Conchita Wurst becomes a 'bride' on the Paris catwalk - and proves there is life after Eurovision

Conchita becomes a 'bride' on Paris catwalk

Alexander Fury salutes the Eurovision Song Contest winner's latest triumph
Pétanque World Championship in Marseilles hit by

Pétanque 'world cup' hit by death threats

This year's most acrimonious sporting event took place in France, not Brazil. How did pétanque get so passionate?
Whelks are healthy, versatile and sustainable - so why did we stop eating them in the UK?

Why did we stop eating whelks?

Whelks were the Victorian equivalent of the donor kebab and our stocks are abundant. So why do we now export them all to the Far East?
10 best women's sunglasses

In the shade: 10 best women's sunglasses

From luxury bespoke eyewear to fun festival sunnies, we round up the shades to be seen in this summer
Germany vs Argentina World Cup 2014: Lionel Messi? Javier Mascherano is key for Argentina...

World Cup final: Messi? Mascherano is key for Argentina...

No 10 is always centre of attention but Barça team-mate is just as crucial to finalists’ hopes
Siobhan-Marie O’Connor: Swimmer knows she needs Glasgow joy on road to Rio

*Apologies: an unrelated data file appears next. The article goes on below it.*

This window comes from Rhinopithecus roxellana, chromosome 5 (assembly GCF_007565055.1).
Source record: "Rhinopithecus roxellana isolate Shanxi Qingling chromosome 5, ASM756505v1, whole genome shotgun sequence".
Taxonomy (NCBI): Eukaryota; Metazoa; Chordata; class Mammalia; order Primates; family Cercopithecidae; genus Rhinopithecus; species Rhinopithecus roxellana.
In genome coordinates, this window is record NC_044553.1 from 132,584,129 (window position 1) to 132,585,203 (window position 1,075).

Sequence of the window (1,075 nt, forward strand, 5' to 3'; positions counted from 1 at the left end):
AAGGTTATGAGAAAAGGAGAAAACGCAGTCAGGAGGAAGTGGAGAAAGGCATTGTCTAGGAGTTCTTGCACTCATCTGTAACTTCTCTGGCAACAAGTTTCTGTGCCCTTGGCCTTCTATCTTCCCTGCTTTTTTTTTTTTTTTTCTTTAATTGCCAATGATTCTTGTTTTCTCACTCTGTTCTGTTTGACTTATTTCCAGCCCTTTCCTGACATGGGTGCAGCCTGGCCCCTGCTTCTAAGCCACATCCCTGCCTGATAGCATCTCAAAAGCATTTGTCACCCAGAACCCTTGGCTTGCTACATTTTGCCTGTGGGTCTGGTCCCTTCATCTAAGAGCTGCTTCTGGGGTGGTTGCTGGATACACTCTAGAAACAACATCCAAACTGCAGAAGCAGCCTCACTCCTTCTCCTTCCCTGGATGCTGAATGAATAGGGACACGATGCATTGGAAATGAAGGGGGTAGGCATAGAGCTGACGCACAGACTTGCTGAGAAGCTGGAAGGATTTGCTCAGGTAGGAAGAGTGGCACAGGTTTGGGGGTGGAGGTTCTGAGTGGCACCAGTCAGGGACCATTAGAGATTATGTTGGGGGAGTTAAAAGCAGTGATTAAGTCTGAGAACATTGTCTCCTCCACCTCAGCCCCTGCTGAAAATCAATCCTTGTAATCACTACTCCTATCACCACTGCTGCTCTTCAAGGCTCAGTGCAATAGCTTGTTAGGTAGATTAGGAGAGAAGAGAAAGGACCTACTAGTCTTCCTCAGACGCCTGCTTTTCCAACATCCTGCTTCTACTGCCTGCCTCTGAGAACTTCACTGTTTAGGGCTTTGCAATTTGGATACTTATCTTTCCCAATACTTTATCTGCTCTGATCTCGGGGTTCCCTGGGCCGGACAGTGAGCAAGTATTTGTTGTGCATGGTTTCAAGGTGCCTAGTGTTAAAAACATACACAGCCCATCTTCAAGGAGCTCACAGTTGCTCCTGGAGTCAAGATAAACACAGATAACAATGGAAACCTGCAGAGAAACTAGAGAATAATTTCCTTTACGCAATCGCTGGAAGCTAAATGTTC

Siobhan-Marie O’Connor: Swimmer needs Glasgow joy on road to Rio

18-year-old says this month’s Commonwealth Games are a key staging post in her career before time slips away
The true Gaza back-story that the Israelis aren’t telling this week

The true Gaza back-story that the Israelis aren’t telling this week

A future Palestine state will have no borders and be an enclave within Israel, surrounded on all sides by Israeli-held territory, says Robert Fisk
A History of the First World War in 100 Moments: The German people demand an end to the fighting

A History of the First World War in 100 Moments

The German people demand an end to the fighting
New play by Oscar Wilde's grandson reveals what the Irish wit said at his trials

New play reveals what Oscar Wilde said at trials

For a century, what Wilde actually said at his trials was a mystery. But the recent discovery of shorthand notes changed that. Now his grandson Merlin Holland has turned them into a play
Can scientists save the world's sea life from

Can scientists save our sea life?

By the end of the century, the only living things left in our oceans could be plankton and jellyfish. Alex Renton meets the scientists who are trying to turn the tide
Richard III, Trafalgar Studios, review: Martin Freeman gives highly intelligent performance

Richard III review

Martin Freeman’s psychotic monarch is big on mockery but wanting in malice